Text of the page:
Jean Mueller

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Jean Mueller was the first woman hired as a telescope operator at Palomar Observatory. Here she stands in front of the historic Samuel Oschin telescope (more detail visible here).
Asteroids discovered: 10
4257 Ubasti August 23, 1987
4558 Janesick[1] July 12, 1988
6569 Ondaatje June 22, 1993
9162 Kwiila July 29, 1987
(11028) 1987 UW October 18, 1987
11500 Tomaiyowit[2] October 28, 1989
12711 Tukmit January 19, 1991
16465 Basilrowe March 24, 1990
19204 Joshuatree June 21, 1992
24658 Misch October 18, 1987
(360191) 1988 TA[3] October 5, 1988
  1. 1 with Alain Maury
  2. 2 with J. D. Mendenhall
  3. 3 with Jeffrey L. Phinney

Jean Mueller (born 1950) is an American astronomer.

Working at Palomar Observatory, she has discovered a total of 15 comets, including 7 periodic comets 120P/Mueller, 131P/Mueller, 136P/Mueller, 149P/Mueller, 173P/Mueller, 188P/LINEAR-Mueller, 190P/Mueller, and 8 non-periodic comets.

She has also discovered 10 asteroids, including the Apollo asteroids 4257 Ubasti, (9162) Kwiila, and (12711) Tukmit and the Amor asteroid 6569 Ondaatje, and is the co-discoverer of two asteroids, 4558 Janesick and 11500 Tomaiyowit.

In 1983 Jean became the first woman to operate the historic 100-inch (2.5 m) telescope at Mt. Wilson Observatory, and was the first woman hired as a telescope operator at Palomar Observatory in 1985.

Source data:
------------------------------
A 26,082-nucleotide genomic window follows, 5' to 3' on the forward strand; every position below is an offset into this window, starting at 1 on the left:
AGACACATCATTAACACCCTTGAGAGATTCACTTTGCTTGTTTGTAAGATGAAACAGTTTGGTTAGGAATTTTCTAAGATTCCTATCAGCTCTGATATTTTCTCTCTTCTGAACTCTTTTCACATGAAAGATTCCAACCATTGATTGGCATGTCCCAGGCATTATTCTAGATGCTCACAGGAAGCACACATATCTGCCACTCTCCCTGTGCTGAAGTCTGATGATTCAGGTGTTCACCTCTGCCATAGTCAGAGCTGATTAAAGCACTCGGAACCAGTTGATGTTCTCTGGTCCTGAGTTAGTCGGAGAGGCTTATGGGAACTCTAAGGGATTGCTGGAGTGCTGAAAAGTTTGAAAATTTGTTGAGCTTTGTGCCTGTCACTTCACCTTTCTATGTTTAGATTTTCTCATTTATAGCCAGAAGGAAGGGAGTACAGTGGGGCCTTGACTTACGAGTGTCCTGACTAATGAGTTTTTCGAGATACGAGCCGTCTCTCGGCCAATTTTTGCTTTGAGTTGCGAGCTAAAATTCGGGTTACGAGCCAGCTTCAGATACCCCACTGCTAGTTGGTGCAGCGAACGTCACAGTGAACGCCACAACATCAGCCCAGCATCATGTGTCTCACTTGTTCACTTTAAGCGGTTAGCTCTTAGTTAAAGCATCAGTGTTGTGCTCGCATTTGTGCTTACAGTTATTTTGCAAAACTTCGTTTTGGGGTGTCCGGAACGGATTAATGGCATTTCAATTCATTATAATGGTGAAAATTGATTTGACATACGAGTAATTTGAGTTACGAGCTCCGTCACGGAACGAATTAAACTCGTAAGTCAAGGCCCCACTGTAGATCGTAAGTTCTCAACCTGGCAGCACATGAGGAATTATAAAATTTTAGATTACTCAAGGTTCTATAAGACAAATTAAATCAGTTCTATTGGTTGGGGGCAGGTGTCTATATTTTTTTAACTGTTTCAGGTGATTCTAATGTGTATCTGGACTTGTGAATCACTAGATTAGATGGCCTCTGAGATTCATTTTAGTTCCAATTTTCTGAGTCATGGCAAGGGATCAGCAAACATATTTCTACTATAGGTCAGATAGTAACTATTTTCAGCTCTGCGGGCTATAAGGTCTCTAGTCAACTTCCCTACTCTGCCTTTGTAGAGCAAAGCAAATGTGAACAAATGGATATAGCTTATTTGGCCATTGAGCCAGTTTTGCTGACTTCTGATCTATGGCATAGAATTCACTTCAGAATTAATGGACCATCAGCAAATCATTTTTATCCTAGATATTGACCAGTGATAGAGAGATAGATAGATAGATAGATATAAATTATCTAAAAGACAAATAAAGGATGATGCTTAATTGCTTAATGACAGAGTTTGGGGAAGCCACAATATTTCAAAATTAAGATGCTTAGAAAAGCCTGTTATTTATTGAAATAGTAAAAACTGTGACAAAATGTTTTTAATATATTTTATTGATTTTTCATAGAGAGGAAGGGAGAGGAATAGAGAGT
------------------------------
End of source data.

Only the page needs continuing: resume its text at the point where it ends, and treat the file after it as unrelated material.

The Palomar Sky Survey II (POSS II) got underway in August 1985, with the first of the 14" photographic glass plates being pulled off the Palomar 48-inch (1.2 m) Schmidt Camera (now known as The Samuel Oschin telescope). Jean Mueller was hired as the 48-inch (1.2 m) Night Assistant in July of that year, and worked in the capacity as Observer/Telescope Operator for the duration. Jean took over 5500 photographic plates, and had the honor of setting the telescope and removing the very last plate from the historic Schmidt Camera on June 3, 2000, as well as discovering her very last supernova, 2000cm on that same night.

Jean spent hundreds of hours (in her spare time) scanning POSS II plates under high magnification looking for comets, fast-moving asteroids, and supernovae on an X/Y stage that held the 1 mm thick glass plates. Mueller would sometimes mark over a hundred galaxies recorded on a single POSS II plate to hunt for supernova candidates. She would then compare these plates with the first Palomar Sky Survey (POSS I) of similar fields. It was during the years of the POSS II project that Jean Mueller made all of her discoveries.

As of 2006, she has also discovered 98 (and co-discovered 9) supernovas, and may yet surpass Fritz Zwicky's all-time record of 120 discoveries (plus 1 co-discovery).[1]

Minor Planet 4031 Mueller was named in honor of Jean Mueller for her astronomical discoveries. Discovered on February 12, 1985 by Carolyn S. Shoemaker at Palomar Observatory with the 18" Schmidt Camera, it was originally designated 1985 CL.

Affiliations[edit]

Jean Mueller is an Advisor of the Meade 4M Community who supports her outreach activities.

References[edit]